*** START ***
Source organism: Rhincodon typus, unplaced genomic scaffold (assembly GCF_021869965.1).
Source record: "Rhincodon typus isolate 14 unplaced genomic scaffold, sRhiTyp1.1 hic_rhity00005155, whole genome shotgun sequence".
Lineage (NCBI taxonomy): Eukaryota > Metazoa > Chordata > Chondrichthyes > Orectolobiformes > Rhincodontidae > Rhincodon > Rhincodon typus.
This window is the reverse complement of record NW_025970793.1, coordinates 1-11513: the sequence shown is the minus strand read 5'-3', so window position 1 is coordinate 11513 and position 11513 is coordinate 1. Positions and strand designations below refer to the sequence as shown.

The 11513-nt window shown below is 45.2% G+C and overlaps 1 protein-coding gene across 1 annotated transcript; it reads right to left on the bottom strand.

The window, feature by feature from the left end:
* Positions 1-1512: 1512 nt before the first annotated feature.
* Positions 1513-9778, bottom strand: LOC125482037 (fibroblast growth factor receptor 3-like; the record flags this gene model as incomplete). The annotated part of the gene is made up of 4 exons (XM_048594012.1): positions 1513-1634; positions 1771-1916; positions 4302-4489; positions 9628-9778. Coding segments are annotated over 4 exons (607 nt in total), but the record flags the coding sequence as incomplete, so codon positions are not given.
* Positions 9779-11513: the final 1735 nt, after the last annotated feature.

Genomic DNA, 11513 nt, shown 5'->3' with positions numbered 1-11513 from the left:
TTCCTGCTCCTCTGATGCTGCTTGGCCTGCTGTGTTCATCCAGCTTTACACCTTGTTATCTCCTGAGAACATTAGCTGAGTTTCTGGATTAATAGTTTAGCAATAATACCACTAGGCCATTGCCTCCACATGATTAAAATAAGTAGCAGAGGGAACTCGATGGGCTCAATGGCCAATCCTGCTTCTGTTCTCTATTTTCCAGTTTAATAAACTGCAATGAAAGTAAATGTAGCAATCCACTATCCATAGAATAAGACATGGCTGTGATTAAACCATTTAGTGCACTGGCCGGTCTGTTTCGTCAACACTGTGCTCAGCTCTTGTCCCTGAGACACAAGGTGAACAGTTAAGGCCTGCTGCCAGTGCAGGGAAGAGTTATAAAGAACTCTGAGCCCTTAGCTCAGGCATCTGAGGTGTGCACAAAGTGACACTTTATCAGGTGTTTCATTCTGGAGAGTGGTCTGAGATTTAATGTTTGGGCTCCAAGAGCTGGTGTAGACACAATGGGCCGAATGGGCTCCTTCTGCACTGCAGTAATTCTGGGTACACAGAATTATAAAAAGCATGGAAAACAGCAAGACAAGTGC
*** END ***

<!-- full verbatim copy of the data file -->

Source organism: Rhincodon typus, unplaced genomic scaffold (assembly GCF_021869965.1).
Source record: "Rhincodon typus isolate 14 unplaced genomic scaffold, sRhiTyp1.1 hic_rhity00005155, whole genome shotgun sequence".
Lineage (NCBI taxonomy): Eukaryota > Metazoa > Chordata > Chondrichthyes > Orectolobiformes > Rhincodontidae > Rhincodon > Rhincodon typus.
This window is the reverse complement of record NW_025970793.1, coordinates 1-11513: the sequence shown is the minus strand read 5'-3', so window position 1 is coordinate 11513 and position 11513 is coordinate 1. Positions and strand designations below refer to the sequence as shown.

The 11513-nt window shown below is 45.2% G+C and overlaps 1 protein-coding gene across 1 annotated transcript; it reads right to left on the bottom strand.

The window, feature by feature from the left end:
* Positions 1-1512: 1512 nt before the first annotated feature.
* Positions 1513-9778, bottom strand: LOC125482037 (fibroblast growth factor receptor 3-like; the record flags this gene model as incomplete). The annotated part of the gene is made up of 4 exons (XM_048594012.1): positions 1513-1634; positions 1771-1916; positions 4302-4489; positions 9628-9778. Coding segments are annotated over 4 exons (607 nt in total), but the record flags the coding sequence as incomplete, so codon positions are not given.
* Positions 9779-11513: the final 1735 nt, after the last annotated feature.

Genomic DNA, 11513 nt, shown 5'->3' with positions numbered 1-11513 from the left:
TTCCTGCTCCTCTGATGCTGCTTGGCCTGCTGTGTTCATCCAGCTTTACACCTTGTTATCTCCTGAGAACATTAGCTGAGTTTCTGGATTAATAGTTTAGCAATAATACCACTAGGCCATTGCCTCCACATGATTAAAATAAGTAGCAGAGGGAACTCGATGGGCTCAATGGCCAATCCTGCTTCTGTTCTCTATTTTCCAGTTTAATAAACTGCAATGAAAGTAAATGTAGCAATCCACTATCCATAGAATAAGACATGGCTGTGATTAAACCATTTAGTGCACTGGCCGGTCTGTTTCGTCAACACTGTGCTCAGCTCTTGTCCCTGAGACACAAGGTGAACAGTTAAGGCCTGCTGCCAGTGCAGGGAAGAGTTATAAAGAACTCTGAGCCCTTAGCTCAGGCATCTGAGGTGTGCACAAAGTGACACTTTATCAGGTGTTTCATTCTGGAGAGTGGTCTGAGATTTAATGTTTGGGCTCCAAGAGCTGGTGTAGACACAATGGGCCGAATGGGCTCCTTCTGCACTGCAGTAATTCTGGGTACACAGAATTATAAAAAGCATGGAAAACAGCAAGACAAGTGC